Investigate how this pattern of squares continues. You could
measure lengths, areas and angles.
A game for two or more players that uses a knowledge of measuring
tools. Spin the spinner and identify which jobs can be done with
the measuring tool shown.
This article tells you all about some early ways of measuring as well as methods of measuring tall objects we can still use today. You can even have a go at some yourself!
Published February 2011.
Astronomy, the study of space and its celestial bodies and the
science of the universe in general, was named after the Greek word,
astronomia which means 'star arranging'.
Astronomy grew out of problems that the early civilisations had.
They needed to solve problems relating to time and distance - both
mathematical topics. It was vital to the existence of these people
that they could calculate when to plant seeds and when to harvest
their crops and also to be able to find the locations and distances
to far-off trading places where they could exchange goods and
To ancient peoples watching the sky must have with magical.
Trying to find explanations about the bright sun, which divided
daytime from night-time, rose every morning from one direction, the
east, moved steadily across the sky during the day, and set in a
nearly opposite direction, the west must have been fascinating.
Just as fascinating was the night sky when more than 1000 visible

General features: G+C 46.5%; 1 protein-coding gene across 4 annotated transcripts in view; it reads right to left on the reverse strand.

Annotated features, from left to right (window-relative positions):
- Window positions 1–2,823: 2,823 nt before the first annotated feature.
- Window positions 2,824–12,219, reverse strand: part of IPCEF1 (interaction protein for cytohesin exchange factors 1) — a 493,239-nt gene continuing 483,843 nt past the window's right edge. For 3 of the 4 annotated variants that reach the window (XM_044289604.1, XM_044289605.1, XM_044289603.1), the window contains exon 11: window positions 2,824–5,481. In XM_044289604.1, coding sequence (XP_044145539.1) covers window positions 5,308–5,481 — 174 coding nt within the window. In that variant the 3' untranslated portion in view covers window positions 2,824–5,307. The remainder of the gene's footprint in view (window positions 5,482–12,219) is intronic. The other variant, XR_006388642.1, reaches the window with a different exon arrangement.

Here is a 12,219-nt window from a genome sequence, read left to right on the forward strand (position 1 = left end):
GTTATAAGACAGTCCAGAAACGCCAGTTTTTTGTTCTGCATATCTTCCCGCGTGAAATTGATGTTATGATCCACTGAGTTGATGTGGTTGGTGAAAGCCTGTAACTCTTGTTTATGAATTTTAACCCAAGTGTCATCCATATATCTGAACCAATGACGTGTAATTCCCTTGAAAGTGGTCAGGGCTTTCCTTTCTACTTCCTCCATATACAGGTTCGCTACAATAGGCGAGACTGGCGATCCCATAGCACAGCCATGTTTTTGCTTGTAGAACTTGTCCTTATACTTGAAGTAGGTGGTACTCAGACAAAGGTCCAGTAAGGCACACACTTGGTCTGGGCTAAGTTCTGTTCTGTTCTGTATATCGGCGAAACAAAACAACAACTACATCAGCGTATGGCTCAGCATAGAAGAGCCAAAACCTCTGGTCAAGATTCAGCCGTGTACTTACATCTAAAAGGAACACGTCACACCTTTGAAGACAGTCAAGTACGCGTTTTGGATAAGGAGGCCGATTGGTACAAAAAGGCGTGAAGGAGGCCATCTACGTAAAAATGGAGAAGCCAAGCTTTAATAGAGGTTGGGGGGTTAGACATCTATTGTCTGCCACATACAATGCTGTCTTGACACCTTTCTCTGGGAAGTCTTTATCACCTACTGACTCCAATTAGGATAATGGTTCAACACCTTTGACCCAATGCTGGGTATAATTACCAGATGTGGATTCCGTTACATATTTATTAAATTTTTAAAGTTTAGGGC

stars followed a similar course night after night and appeared to
stay in permanent groups that rotated around a fixed point in the
sky, which came to be known as the north pole.
The Sumerians and ancient Greeks were expert astronomers.
Sumarian astronomers liked the sexagesimal system (a system based
on sixty) and they handed down to us the degree as a unit for
measuring angles and 360 (the number of degrees in a full rotation)
was almost the same as the number of days in a year. The
astrolabe is a very ancient
astronomical computer for solving problems relating to time and the
position of the Sun and stars in the sky. Several types of
astrolabes have been made over the centuries. Astrolabes can be
seen in museums and in observatories. A typical old astrolabe was
made of brass and was about 15 cm in diameter, although much larger
and smaller ones were made. Astrolabes show how the sky looks at a
specific place at a given time. This is done by drawing the sky on
the face of the astrolabe and marking it in a way that positions in
the sky are easy to find. To use an astrolabe, you adjust the
moveable parts to a specific date and time.